A crucial aspect of HUMA's mandate is to create an enticing and vibrant space for critical conversations and encounters. HUMA's Ataya Interdisciplinary Seminar Series is a space for ideas and connection, but also just a physical and virtual space that encourages a different kind of intellectual engagement, with the intention of fomenting a different vision of the university. The seminar series provides a consistent place for engagement, exchange and interaction for the HUMA community and across the faculty.
Format: Ataya happens weekly on Thursdays and is open to all interested. Each Ataya session engages with a particular, selected academic paper. The presenter introduces his/her authored paper and grounds the subsequent discussion with the participants. For best engagement, we recommend participants to read the paper (made available in advance on our website) before the session.
The African Epistemologies Advanced Seminar Series seeks to showcase African knowledge systems and traditions, especially those not granted adequate visibility or centrality within hegemonic academic curricula. As the series connotes, African and Africanist philosophers are prominently featured, but on the whole, the series encompasses an interdisciplinary orientation. Apart from the central themes of African philosophy, the series also invites speakers to reflect on the questions of African feminisms, Pan-Africanism, race, interculturality and the conundrums of protohistory. However, these broad areas of discourse are to be considered along with other equally critical African-oriented topics with a more or less epistemological tendency.
Under the series, we invite established African and Africanist scholars and researchers who have made sterling contributions to the cause of African scholarship from around the continent and beyond.
Format: The seminars take place on Wednesdays, during which guest lecturers speak for at least 30 minutes, followed by a question and answer segment. The seminars are open to researchers at HUMA, the Humanities Faculty, the broader university community and beyond.
The HUMA Book Launch is a forum of acknowledgement and critical engagement of work being produced in and on the African continent, but particularly relevant to HUMA's intellectual agenda and research focus. It provides a space for critical discussion of selected books with authors invited to discuss their books with the audience and a panel of experts working in similar fields.
The Book Lunch is a forum of acknowledgement of and critical engagement with work being produced in and on the African continent, but particularly relevant to HUMA intellectual agenda and research focus. The Book Lunch provides a space for critical discussion of selected books with authors who are invited to discuss their books with the audience and a panel of experts working in similar fields.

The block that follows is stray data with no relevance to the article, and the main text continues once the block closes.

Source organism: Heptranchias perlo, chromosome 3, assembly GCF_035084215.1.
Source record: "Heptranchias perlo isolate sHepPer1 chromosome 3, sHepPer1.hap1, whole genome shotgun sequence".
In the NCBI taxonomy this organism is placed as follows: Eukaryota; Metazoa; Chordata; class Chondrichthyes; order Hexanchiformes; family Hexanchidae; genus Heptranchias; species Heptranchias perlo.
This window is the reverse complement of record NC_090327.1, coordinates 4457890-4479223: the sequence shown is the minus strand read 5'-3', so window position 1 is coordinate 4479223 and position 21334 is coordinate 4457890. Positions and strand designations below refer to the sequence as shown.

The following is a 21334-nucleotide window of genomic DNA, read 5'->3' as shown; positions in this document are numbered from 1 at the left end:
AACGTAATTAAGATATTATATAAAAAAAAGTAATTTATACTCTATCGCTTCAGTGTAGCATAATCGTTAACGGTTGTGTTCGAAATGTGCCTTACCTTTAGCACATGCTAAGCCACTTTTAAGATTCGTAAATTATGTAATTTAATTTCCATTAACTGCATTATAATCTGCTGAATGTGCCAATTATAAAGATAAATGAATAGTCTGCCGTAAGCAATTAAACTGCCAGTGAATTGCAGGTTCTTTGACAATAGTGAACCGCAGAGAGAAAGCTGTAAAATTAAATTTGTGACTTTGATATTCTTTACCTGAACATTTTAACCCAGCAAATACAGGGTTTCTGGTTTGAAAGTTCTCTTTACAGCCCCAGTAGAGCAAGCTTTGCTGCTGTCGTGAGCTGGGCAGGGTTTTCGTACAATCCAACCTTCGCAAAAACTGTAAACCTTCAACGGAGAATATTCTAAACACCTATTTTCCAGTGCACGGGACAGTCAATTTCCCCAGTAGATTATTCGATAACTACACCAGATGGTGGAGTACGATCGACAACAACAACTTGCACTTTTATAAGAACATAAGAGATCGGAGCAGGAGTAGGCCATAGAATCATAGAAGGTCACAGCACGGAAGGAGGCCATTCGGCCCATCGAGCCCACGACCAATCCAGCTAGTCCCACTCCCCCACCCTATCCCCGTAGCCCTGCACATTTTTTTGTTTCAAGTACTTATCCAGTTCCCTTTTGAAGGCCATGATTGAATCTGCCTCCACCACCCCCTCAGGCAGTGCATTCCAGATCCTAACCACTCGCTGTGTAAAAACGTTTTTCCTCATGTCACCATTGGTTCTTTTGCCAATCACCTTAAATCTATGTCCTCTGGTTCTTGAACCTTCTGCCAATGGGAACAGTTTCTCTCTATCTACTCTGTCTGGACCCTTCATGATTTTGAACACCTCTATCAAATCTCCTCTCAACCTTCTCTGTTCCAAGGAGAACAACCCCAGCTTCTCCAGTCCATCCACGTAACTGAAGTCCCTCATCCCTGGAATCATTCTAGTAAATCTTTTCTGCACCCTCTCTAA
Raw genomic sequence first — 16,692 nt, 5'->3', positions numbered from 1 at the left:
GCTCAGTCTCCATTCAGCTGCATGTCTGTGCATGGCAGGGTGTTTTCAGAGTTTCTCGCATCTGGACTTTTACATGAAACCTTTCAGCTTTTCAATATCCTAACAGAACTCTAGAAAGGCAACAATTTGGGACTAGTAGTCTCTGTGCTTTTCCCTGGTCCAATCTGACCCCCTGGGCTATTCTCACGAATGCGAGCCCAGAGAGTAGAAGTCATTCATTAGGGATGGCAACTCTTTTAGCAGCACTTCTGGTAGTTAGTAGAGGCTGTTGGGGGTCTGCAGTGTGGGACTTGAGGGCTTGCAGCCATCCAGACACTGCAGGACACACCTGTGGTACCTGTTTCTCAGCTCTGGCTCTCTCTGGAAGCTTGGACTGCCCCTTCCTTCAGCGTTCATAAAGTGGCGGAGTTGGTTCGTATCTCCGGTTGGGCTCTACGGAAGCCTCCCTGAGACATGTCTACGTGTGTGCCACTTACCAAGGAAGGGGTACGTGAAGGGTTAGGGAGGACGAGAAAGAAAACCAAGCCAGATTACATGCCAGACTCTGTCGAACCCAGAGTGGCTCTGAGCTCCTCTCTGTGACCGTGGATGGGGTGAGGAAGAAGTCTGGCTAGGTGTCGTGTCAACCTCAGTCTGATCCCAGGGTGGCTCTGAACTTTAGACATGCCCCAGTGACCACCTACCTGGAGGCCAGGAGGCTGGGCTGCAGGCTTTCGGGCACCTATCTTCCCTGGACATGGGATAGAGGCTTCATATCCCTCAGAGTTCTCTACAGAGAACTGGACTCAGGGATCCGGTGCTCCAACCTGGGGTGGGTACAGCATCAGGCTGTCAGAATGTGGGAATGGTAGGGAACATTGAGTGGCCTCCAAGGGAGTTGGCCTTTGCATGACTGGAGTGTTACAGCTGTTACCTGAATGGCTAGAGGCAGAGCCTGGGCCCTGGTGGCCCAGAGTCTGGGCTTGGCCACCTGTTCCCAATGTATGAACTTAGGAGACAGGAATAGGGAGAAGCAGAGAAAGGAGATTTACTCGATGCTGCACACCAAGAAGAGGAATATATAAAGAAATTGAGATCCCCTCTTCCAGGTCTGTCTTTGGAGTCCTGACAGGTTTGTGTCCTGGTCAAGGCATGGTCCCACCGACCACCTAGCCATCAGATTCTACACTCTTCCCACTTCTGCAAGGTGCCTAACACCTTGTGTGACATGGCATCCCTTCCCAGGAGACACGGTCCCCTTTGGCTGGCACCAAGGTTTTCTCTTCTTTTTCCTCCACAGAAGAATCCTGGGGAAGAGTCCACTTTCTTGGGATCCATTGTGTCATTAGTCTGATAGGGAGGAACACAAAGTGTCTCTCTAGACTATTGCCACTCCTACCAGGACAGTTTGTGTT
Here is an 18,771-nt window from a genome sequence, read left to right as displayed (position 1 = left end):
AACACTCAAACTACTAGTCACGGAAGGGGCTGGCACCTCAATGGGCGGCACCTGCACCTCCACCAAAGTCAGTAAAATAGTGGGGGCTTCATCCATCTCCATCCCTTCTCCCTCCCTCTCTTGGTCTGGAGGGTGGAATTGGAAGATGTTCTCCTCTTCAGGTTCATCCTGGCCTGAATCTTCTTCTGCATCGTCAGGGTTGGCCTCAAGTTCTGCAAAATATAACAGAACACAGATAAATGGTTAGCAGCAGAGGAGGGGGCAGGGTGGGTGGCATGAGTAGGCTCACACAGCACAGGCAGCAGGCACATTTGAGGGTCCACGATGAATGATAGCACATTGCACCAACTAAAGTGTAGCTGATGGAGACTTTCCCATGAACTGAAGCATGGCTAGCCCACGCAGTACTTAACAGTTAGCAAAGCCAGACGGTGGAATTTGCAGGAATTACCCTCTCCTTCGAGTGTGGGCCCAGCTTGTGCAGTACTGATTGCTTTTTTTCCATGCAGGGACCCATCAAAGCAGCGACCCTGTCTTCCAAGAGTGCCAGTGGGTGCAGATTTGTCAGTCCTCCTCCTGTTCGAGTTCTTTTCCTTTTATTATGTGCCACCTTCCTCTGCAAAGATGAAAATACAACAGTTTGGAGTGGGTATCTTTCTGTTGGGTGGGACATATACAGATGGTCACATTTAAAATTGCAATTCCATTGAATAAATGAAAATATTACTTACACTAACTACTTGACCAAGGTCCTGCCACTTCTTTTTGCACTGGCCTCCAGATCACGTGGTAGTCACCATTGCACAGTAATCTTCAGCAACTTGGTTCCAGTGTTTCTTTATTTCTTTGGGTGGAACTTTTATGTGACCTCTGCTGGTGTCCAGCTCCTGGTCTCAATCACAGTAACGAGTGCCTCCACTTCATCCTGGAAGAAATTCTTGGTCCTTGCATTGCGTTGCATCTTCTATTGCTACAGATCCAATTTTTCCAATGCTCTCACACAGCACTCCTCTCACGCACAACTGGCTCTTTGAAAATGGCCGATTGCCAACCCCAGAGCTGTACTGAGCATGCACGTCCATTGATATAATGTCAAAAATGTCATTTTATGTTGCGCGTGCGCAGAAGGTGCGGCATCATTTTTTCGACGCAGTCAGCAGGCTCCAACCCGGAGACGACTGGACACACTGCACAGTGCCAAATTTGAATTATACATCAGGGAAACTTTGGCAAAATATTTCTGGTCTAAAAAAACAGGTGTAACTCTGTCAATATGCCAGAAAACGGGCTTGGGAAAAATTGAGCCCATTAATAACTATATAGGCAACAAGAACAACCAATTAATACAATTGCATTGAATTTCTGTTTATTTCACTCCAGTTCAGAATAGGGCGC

The Book Lunch happens weekly and is open to all interested.
The HUMA Critical Policy Discussion Series is a series of conversations of the HUMA Policy Working Group with leading thinkers from the African continent on the most ambitious project African governments have undertaken in the recent past: the African Continental Free Trade Area (AfCTFA). In this series, we explore different dimensions of the AfCFTA.
Format: The series is designed as a Podcast series. Each webinar will be a discussion on a podcast, which will be published thereafter.
The HUMA Disobedience Workshops convene researchers working with theory to learn from each other and from leading experts in a convivial space and away from their daily routines. The workshops fall within HUMA’s objectives to generate and establish new knowledge and epistemic communities through networks, interdisciplinary conversations and intergenerational transmissions. Disobedience workshops aim to introduce and ground students to critical thinking, writing and the critique of knowledge and knowledge production through deep immersion and engagement with the sociology of ideas, philosophy and historical development of human, Southern, marginalised, and African/Africa-centred knowledges. This is undertaken through close/collective reading and discussion of decolonial, postcolonial, feminist and other decentring theory that offer complementary and alternative ways to engage with dominant ideological frames. The workshops focus on the art of working with ideas, concepts, theory, methodologies, writing, researching and thinking in the humanities in Africa. Workshops, mainly residential retreats, are compulsory for HUMA fellows, with spaces available for interested scholars, students and other researchers at the University of Cape Town and beyond. While meetings are mainly in person, virtual participation and day drive-in visits are welcome.
Format: A workshop consists of a two-and-a-half-day monastic residential meeting to critically discuss select texts and participants' pre-circulated manuscripts with each other and other experts.
The workshops take place on predefined dates throughout the year. Participants have successfully completed a prior application process and are registered automatically.
The Doctoral Seminars provide an introduction to the intellectual grounding and guidance on the practical tools of the doctoral journey. It is an interdisciplinary space for discussing classic and critical theories, essential methods, and intriguing new techniques. Speakers are invited to reflect on the core aspects of the core aspects, challenges and strategies of doctoral work, with a particular focus on the turning-points and critical experiences that marked their research journey: theoretical conundrums, ethical dilemmas and, bureaucratic predicaments. The seminar line-up includes HUMA postdoctoral fellows and international scholars.
The Doctoral Seminars happen weekly on Wednesdays. The seminars are open to doctoral students in the humanities and social sciences.